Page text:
My philosophy is, if you believe the stock will not only go up again (after it moves lower from where it is now), but that it will rise higher than this previous peak on the next go round, why not book the profits you have, (16%) and then buy back in when you think this current downward move is coming to an end? Following my philosophy and still using the $100 hypothetical from earlier, you would have $116 after selling your investment today. If over the next 2 weeks, the market went back to 6500-6440 (to test the “bottom”) and you got back into your hypothetical investment (which in our example moves directly in-line with the market), now you’d be reinvesting $116 instead of just holding the original $100. If, following that re-investment, the market and your stock proceeded to make the same move upward, (another 23.7%,) back to these past highs, well then at that point, your original $100 that you booked profits on and reinvested at $116, is now worth about $143…so far! The guy that held on the whole time and never sold for the re-buy on the dip, he’s back to his original $100 being worth $123.70…if he sells tomorrow.

Some might say that this philosophy would be akin to trying to “time the market” and “no one can accurately time the market over the short term.” This is a statement I wholeheartedly disagree with. On a very basic level, if this were true, then a logical conclusion might also be that no one could accurately make money in the market since doing so directly involves timing. No matter what direction the general market is moving, all good situations have bad times. If you get in at a bad time, you’re done. Therefore, timing is the most important thing when it comes to making any investment. The intent behind any and all research done and reports read about investments is to determine whether or not it is the right time to buy, sell, or continuing holding the asset. To say you can’t “time” the market accurately demonstrates a defeatist attitude, which typically leads to the self-fulfilling prophecy of most investors not making money with their market ventures despite their best efforts, but if it were true, it would also mean that any and all research done on investments is all for naught since it won’t help anyone “time the market accurately.” Obviously, this is not true, so the former must not be true either.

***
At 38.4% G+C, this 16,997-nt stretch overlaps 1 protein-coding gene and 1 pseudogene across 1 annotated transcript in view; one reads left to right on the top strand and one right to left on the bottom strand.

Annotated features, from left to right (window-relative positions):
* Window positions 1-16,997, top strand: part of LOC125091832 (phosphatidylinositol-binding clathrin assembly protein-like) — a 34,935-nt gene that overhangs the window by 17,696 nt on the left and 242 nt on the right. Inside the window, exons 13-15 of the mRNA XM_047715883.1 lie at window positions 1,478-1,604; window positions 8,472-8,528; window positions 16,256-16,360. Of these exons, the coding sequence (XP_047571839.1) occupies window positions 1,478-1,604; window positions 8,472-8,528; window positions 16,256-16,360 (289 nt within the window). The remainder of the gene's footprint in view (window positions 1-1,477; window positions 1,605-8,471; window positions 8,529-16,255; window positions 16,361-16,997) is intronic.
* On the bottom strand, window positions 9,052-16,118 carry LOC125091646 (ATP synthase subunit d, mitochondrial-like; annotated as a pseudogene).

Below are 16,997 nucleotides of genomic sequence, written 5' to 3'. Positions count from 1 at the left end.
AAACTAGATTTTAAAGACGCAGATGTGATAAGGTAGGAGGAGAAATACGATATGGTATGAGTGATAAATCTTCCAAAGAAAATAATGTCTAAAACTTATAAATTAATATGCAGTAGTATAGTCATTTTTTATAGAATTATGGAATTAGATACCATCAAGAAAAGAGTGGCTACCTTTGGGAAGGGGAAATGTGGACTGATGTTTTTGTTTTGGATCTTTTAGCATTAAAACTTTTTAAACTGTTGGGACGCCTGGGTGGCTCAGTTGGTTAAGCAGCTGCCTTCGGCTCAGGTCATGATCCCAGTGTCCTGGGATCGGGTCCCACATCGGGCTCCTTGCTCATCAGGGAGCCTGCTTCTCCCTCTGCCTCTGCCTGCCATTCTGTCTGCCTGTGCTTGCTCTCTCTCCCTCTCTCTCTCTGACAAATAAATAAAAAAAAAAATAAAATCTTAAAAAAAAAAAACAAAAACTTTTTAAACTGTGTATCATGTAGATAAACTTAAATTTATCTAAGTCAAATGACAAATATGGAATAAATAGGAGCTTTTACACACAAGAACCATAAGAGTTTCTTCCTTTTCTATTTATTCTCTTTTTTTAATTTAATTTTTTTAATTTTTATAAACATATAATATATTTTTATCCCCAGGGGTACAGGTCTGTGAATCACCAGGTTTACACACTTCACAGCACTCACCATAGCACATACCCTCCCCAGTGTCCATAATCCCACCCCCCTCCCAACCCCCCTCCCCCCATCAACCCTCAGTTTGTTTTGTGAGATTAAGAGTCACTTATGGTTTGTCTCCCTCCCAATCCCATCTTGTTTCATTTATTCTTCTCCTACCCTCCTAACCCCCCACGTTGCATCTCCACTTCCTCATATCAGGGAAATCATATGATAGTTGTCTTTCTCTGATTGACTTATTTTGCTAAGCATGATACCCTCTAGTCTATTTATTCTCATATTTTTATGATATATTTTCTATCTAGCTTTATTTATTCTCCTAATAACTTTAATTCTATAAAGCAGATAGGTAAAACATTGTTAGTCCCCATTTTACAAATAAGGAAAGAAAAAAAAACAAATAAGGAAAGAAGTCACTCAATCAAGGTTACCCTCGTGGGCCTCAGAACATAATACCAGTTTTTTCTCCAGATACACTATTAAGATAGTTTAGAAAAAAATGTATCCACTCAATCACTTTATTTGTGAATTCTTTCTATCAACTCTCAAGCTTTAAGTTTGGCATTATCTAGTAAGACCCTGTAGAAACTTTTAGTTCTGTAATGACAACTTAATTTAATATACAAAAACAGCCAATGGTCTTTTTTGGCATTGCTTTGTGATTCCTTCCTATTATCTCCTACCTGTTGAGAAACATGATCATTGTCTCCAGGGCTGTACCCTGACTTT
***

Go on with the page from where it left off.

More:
In order to be a successful investor, especially now, you need to know, understand, and believe that not only is it possible to “time the market” over the short-term, it is fairly easy. Let me say that again, because it goes against everything that the perceived “Wall Street wizards” want you to believe and have told you since the markets were created. It is easy to time the market over the short-term! Money managers have lied to us from the beginning of finance and commerce about this fact for a simple reason. If society and therefore the investment community actually knew how easy it was to track, follow, and predict the movements of your investments, they wouldn’t need investment advisors and those guys wouldn’t make any money. They wouldn’t even have jobs. We need to believe that it is hard to make money in the markets in order for us to believe that we will not be able to do it without their help. That way, they can charge us just for talking to them, no matter how good or bad their advice!

What do you actually pay your investment advisor for? Being a former registered representative, I know exactly what it is, and what your advisor wants you to believe it is, and let me tell you, those are two very different things. He wants you to believe you pay him mainly for his speed and availability of financial information, and for the resources his organization may boast having access to, such as analysis, which he wants you to believe you certainly cannot do on your own without the “training,” “experience,” and “expertise” he or his colleagues may possess. Well, if the current state of our economy is the result of their “training, experience, and expertise,” I think it’s fairly safe to say we certainly could have lost our own money – and probably would have had a lot more fun doing it our way at that.